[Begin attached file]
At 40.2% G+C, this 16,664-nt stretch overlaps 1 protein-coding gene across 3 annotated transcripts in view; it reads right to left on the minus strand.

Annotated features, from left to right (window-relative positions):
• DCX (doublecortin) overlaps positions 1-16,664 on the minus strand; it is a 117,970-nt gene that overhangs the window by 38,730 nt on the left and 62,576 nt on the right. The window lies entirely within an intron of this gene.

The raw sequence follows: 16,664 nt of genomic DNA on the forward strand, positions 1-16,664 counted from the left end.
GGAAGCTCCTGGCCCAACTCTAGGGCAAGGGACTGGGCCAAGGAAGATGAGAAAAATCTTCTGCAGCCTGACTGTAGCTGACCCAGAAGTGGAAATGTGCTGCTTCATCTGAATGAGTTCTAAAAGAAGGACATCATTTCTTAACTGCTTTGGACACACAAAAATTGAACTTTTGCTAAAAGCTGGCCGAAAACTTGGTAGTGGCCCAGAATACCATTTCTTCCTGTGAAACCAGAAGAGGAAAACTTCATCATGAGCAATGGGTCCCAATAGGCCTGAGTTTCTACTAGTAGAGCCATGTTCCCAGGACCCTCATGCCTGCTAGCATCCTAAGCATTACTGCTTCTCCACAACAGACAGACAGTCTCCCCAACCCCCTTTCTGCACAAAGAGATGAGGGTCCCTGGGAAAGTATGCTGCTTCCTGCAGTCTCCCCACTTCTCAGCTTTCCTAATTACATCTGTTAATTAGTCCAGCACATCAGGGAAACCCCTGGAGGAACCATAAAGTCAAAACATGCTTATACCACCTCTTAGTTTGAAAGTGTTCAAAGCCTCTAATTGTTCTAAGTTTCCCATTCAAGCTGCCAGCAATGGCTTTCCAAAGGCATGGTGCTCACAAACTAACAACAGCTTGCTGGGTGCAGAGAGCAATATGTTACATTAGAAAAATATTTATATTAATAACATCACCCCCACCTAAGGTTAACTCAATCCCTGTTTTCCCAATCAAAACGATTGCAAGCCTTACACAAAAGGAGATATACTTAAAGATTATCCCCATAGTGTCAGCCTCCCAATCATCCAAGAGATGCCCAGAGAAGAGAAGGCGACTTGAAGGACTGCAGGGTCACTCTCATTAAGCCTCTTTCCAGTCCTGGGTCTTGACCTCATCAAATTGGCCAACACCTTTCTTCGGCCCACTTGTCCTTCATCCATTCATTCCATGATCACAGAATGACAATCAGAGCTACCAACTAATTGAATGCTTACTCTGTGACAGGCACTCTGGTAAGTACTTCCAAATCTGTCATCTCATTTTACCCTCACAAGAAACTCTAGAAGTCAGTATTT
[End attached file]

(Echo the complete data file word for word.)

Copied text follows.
At 40.2% G+C, this 16,664-nt stretch overlaps 1 protein-coding gene across 3 annotated transcripts in view; it reads right to left on the minus strand.

Annotated features, from left to right (window-relative positions):
• DCX (doublecortin) overlaps positions 1-16,664 on the minus strand; it is a 117,970-nt gene that overhangs the window by 38,730 nt on the left and 62,576 nt on the right. The window lies entirely within an intron of this gene.

The raw sequence follows: 16,664 nt of genomic DNA on the forward strand, positions 1-16,664 counted from the left end.
GGAAGCTCCTGGCCCAACTCTAGGGCAAGGGACTGGGCCAAGGAAGATGAGAAAAATCTTCTGCAGCCTGACTGTAGCTGACCCAGAAGTGGAAATGTGCTGCTTCATCTGAATGAGTTCTAAAAGAAGGACATCATTTCTTAACTGCTTTGGACACACAAAAATTGAACTTTTGCTAAAAGCTGGCCGAAAACTTGGTAGTGGCCCAGAATACCATTTCTTCCTGTGAAACCAGAAGAGGAAAACTTCATCATGAGCAATGGGTCCCAATAGGCCTGAGTTTCTACTAGTAGAGCCATGTTCCCAGGACCCTCATGCCTGCTAGCATCCTAAGCATTACTGCTTCTCCACAACAGACAGACAGTCTCCCCAACCCCCTTTCTGCACAAAGAGATGAGGGTCCCTGGGAAAGTATGCTGCTTCCTGCAGTCTCCCCACTTCTCAGCTTTCCTAATTACATCTGTTAATTAGTCCAGCACATCAGGGAAACCCCTGGAGGAACCATAAAGTCAAAACATGCTTATACCACCTCTTAGTTTGAAAGTGTTCAAAGCCTCTAATTGTTCTAAGTTTCCCATTCAAGCTGCCAGCAATGGCTTTCCAAAGGCATGGTGCTCACAAACTAACAACAGCTTGCTGGGTGCAGAGAGCAATATGTTACATTAGAAAAATATTTATATTAATAACATCACCCCCACCTAAGGTTAACTCAATCCCTGTTTTCCCAATCAAAACGATTGCAAGCCTTACACAAAAGGAGATATACTTAAAGATTATCCCCATAGTGTCAGCCTCCCAATCATCCAAGAGATGCCCAGAGAAGAGAAGGCGACTTGAAGGACTGCAGGGTCACTCTCATTAAGCCTCTTTCCAGTCCTGGGTCTTGACCTCATCAAATTGGCCAACACCTTTCTTCGGCCCACTTGTCCTTCATCCATTCATTCCATGATCACAGAATGACAATCAGAGCTACCAACTAATTGAATGCTTACTCTGTGACAGGCACTCTGGTAAGTACTTCCAAATCTGTCATCTCATTTTACCCTCACAAGAAACTCTAGAAGTCAGTATTT